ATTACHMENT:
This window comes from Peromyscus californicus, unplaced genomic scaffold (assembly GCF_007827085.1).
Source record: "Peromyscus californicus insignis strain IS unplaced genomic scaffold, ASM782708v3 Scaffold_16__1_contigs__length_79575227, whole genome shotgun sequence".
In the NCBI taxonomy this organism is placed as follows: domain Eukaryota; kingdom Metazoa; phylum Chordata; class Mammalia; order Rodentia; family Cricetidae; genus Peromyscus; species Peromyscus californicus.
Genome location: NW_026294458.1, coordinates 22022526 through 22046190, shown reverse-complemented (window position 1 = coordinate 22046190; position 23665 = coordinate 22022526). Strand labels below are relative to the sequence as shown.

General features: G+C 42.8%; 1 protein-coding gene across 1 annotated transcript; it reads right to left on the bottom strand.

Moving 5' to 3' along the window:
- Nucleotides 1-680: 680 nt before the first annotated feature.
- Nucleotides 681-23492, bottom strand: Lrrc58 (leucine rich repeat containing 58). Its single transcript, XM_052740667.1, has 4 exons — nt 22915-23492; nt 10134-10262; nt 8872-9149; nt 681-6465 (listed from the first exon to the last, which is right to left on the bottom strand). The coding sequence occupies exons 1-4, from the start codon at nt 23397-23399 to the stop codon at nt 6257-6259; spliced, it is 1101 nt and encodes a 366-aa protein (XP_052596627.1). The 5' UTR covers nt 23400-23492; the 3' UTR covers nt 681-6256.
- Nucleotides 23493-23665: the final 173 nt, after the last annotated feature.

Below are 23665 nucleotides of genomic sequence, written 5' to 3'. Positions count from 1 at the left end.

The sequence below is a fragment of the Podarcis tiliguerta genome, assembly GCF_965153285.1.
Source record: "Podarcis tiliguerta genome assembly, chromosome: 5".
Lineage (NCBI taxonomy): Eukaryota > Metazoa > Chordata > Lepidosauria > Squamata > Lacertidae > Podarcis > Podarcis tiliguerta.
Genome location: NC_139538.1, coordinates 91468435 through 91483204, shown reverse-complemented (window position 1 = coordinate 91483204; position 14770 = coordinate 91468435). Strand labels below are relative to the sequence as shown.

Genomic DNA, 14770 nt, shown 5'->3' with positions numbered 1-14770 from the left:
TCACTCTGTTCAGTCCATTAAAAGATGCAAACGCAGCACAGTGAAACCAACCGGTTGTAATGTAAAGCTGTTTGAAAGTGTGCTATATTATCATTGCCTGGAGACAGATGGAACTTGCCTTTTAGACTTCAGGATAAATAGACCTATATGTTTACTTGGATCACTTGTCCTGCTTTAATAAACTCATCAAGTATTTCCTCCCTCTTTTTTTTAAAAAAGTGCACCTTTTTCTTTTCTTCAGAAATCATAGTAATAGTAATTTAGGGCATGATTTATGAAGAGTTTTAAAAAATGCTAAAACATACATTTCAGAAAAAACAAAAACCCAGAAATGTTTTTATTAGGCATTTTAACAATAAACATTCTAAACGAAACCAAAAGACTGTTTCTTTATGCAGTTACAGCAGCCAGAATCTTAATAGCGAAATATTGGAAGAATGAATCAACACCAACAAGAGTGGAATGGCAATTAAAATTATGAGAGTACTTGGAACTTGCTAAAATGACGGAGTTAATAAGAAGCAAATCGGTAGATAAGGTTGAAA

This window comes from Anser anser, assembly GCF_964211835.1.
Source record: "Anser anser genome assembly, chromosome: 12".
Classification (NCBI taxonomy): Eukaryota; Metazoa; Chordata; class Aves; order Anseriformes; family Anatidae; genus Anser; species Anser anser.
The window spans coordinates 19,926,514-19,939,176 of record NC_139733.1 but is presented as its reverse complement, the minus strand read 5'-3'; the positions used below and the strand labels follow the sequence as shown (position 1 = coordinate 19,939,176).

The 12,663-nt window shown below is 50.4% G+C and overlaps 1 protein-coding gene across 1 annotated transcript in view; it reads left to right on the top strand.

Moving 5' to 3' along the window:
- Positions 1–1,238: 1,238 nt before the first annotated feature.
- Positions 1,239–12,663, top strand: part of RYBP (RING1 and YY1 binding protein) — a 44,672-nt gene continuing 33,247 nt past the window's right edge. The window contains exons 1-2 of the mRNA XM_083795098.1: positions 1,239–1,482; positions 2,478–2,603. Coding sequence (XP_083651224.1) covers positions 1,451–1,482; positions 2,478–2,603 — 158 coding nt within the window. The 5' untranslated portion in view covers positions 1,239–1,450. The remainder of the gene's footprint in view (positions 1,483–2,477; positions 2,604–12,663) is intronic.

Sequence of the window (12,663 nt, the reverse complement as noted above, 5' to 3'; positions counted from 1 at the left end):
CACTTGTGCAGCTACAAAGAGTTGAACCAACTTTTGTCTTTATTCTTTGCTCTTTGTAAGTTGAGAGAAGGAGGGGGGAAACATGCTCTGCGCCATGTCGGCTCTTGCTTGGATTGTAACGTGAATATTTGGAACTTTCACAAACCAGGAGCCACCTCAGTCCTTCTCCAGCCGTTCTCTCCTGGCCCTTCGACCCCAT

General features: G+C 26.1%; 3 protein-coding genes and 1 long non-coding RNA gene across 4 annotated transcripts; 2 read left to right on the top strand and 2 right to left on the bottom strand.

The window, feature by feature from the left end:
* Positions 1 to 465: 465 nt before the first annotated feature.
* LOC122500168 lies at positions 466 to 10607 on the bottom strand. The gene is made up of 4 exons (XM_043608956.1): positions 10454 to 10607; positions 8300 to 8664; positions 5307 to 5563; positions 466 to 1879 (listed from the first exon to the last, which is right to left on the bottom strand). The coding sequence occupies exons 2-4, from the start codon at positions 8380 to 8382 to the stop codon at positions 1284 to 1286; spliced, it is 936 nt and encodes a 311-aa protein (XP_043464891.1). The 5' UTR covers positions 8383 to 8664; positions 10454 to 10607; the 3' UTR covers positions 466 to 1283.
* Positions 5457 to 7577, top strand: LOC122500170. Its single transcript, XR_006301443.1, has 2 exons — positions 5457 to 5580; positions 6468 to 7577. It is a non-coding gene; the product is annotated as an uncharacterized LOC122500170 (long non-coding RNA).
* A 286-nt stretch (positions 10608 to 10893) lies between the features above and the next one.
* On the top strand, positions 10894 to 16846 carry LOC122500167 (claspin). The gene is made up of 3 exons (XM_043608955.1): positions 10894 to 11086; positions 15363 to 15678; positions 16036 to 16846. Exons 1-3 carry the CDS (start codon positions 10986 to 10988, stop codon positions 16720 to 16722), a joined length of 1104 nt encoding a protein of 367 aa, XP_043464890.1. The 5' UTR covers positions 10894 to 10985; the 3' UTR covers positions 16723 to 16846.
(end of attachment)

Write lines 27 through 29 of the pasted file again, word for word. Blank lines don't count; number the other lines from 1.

General features: G+C 26.1%; 3 protein-coding genes and 1 long non-coding RNA gene across 4 annotated transcripts; 2 read left to right on the top strand and 2 right to left on the bottom strand.

The window, feature by feature from the left end:
* Positions 1 to 465: 465 nt before the first annotated feature.